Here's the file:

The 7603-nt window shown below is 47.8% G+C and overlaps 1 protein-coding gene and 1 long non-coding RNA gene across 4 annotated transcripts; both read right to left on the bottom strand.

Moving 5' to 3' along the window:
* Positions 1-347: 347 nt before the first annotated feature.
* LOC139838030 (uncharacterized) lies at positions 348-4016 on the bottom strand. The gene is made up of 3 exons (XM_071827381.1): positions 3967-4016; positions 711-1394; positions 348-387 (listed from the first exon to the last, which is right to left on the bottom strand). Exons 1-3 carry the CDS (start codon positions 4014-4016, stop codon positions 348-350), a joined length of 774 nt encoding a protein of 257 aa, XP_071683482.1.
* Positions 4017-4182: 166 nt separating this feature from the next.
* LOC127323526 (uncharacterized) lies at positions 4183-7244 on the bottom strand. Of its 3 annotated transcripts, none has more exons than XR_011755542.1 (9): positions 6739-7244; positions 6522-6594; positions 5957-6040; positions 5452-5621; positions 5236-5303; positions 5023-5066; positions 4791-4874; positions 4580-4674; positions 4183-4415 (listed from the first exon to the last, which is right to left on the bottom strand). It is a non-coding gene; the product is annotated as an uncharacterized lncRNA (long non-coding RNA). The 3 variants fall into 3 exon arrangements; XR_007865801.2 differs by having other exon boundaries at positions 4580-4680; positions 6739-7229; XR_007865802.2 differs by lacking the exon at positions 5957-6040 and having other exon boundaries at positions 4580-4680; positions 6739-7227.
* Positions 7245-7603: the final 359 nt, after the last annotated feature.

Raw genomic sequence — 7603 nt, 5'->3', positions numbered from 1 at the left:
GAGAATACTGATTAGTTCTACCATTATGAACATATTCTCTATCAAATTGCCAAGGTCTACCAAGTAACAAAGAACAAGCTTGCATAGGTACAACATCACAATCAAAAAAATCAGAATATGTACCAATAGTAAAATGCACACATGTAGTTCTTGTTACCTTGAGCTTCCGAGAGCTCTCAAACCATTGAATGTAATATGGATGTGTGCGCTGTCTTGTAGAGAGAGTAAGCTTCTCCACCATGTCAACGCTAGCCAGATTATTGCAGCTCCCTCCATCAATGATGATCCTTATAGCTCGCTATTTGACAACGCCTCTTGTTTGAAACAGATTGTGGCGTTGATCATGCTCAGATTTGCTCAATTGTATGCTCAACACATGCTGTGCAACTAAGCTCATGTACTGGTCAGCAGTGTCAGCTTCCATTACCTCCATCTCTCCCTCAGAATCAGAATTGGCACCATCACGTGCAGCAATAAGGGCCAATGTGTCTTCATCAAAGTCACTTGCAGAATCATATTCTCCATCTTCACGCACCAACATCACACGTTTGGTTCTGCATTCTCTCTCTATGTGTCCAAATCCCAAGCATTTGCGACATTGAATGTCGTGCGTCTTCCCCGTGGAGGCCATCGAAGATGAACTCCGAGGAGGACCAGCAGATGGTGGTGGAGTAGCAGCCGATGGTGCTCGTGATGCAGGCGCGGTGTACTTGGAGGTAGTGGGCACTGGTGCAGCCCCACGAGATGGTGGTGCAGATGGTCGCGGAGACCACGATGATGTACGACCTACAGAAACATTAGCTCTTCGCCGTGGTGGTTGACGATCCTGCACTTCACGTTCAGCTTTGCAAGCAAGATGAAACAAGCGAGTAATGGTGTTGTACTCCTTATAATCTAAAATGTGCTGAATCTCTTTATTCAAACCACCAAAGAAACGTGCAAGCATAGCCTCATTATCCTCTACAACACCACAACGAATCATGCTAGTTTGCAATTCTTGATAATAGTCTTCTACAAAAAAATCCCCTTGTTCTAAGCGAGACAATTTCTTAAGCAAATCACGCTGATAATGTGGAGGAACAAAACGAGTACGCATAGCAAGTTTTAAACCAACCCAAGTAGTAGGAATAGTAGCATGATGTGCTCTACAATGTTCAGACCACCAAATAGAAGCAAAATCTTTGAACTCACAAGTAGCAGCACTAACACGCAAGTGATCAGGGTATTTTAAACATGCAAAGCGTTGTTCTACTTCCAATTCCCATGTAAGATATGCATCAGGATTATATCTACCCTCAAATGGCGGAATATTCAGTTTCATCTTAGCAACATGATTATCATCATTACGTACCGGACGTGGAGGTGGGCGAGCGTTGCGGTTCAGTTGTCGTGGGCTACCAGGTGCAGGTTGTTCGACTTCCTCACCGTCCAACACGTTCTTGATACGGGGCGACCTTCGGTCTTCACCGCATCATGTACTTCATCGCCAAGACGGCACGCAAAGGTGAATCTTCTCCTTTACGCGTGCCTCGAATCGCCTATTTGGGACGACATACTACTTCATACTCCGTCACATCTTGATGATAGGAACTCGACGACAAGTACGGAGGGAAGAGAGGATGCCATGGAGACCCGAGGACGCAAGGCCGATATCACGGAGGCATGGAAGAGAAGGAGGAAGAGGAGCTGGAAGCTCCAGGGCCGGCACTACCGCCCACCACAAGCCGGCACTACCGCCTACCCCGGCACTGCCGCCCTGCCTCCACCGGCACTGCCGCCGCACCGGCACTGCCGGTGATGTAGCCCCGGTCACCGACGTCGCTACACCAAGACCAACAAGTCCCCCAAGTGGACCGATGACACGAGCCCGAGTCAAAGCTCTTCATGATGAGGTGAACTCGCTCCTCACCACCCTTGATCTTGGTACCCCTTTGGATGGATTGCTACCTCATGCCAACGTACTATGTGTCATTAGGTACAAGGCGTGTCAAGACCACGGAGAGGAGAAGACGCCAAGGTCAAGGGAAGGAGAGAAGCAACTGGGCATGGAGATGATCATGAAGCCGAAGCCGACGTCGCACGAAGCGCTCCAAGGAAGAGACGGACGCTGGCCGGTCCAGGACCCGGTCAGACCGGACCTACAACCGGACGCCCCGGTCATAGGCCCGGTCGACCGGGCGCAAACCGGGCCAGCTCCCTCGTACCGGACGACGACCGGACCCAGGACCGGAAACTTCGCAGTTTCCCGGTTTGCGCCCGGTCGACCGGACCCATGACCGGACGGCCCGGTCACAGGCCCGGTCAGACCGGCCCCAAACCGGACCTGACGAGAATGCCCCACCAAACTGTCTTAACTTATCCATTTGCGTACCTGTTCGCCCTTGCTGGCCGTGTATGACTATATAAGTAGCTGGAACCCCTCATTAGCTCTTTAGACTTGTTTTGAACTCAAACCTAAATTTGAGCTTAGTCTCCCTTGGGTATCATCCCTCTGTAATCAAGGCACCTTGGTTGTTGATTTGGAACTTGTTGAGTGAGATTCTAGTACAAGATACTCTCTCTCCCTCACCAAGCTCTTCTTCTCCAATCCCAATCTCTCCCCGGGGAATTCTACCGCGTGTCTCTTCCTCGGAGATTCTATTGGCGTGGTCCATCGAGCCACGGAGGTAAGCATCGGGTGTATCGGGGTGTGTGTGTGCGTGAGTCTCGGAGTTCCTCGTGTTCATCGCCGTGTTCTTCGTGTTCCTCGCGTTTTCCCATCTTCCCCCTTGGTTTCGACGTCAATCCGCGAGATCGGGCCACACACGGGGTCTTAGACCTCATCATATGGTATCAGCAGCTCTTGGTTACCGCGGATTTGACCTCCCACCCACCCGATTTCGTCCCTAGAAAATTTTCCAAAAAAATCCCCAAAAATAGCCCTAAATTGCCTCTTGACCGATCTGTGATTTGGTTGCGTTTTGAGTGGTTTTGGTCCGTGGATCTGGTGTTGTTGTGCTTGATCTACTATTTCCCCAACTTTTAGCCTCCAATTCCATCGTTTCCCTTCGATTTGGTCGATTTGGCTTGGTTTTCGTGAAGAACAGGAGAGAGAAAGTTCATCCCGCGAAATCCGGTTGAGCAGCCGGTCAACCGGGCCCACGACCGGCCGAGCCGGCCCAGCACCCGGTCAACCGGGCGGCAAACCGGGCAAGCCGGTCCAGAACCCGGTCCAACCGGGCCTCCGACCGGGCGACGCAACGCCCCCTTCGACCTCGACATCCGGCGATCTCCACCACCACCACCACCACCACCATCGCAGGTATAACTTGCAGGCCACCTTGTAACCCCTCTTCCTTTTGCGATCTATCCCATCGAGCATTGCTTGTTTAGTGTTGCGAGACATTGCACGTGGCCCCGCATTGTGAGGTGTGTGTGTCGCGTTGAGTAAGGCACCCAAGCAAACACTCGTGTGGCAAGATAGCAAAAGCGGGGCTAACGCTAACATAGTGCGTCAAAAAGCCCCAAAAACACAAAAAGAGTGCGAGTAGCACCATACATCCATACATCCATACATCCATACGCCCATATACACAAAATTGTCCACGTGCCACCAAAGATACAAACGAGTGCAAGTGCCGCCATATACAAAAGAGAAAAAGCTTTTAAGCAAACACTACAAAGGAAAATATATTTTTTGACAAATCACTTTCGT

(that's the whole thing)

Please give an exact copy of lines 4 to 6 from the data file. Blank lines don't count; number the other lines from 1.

* LOC139838030 (uncharacterized) lies at positions 348-4016 on the bottom strand. The gene is made up of 3 exons (XM_071827381.1): positions 3967-4016; positions 711-1394; positions 348-387 (listed from the first exon to the last, which is right to left on the bottom strand). Exons 1-3 carry the CDS (start codon positions 4014-4016, stop codon positions 348-350), a joined length of 774 nt encoding a protein of 257 aa, XP_071683482.1.
* Positions 4017-4182: 166 nt separating this feature from the next.
* LOC127323526 (uncharacterized) lies at positions 4183-7244 on the bottom strand. Of its 3 annotated transcripts, none has more exons than XR_011755542.1 (9): positions 6739-7244; positions 6522-6594; positions 5957-6040; positions 5452-5621; positions 5236-5303; positions 5023-5066; positions 4791-4874; positions 4580-4674; positions 4183-4415 (listed from the first exon to the last, which is right to left on the bottom strand). It is a non-coding gene; the product is annotated as an uncharacterized lncRNA (long non-coding RNA). The 3 variants fall into 3 exon arrangements; XR_007865801.2 differs by having other exon boundaries at positions 4580-4680; positions 6739-7229; XR_007865802.2 differs by lacking the exon at positions 5957-6040 and having other exon boundaries at positions 4580-4680; positions 6739-7227.